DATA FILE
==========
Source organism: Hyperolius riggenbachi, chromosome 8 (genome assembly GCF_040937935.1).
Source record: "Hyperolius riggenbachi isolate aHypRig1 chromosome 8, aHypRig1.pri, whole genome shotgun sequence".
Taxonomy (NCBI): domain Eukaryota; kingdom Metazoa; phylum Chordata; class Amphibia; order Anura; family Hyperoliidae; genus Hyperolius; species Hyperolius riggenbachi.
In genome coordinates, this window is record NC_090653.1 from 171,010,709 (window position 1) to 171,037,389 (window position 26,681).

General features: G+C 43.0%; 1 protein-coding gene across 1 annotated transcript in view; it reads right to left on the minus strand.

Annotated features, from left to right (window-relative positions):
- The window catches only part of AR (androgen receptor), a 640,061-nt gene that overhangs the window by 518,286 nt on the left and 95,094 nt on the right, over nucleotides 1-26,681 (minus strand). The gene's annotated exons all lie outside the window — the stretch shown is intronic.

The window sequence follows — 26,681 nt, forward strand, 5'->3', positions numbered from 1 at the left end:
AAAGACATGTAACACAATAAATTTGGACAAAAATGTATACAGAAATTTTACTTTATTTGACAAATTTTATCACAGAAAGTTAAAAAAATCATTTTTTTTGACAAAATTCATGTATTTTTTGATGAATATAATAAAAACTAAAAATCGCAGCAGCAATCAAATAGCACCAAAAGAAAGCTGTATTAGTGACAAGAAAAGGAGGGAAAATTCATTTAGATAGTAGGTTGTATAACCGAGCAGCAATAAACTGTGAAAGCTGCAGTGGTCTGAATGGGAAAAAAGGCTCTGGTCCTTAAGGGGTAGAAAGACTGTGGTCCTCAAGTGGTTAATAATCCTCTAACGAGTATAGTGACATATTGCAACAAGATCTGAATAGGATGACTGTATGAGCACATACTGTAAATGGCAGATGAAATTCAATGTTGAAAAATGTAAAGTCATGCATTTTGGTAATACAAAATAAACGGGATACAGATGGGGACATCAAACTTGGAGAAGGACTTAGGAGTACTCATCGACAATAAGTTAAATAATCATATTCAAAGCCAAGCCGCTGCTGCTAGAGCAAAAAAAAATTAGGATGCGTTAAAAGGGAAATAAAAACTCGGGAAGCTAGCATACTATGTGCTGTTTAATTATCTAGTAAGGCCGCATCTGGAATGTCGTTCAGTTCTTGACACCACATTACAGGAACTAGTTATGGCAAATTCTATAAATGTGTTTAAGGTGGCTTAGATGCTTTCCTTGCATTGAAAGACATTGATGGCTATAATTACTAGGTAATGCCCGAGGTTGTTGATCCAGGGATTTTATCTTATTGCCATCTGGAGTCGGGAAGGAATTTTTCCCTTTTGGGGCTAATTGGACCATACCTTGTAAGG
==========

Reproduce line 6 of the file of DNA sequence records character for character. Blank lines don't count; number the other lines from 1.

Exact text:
Annotated features, from left to right (window-relative positions):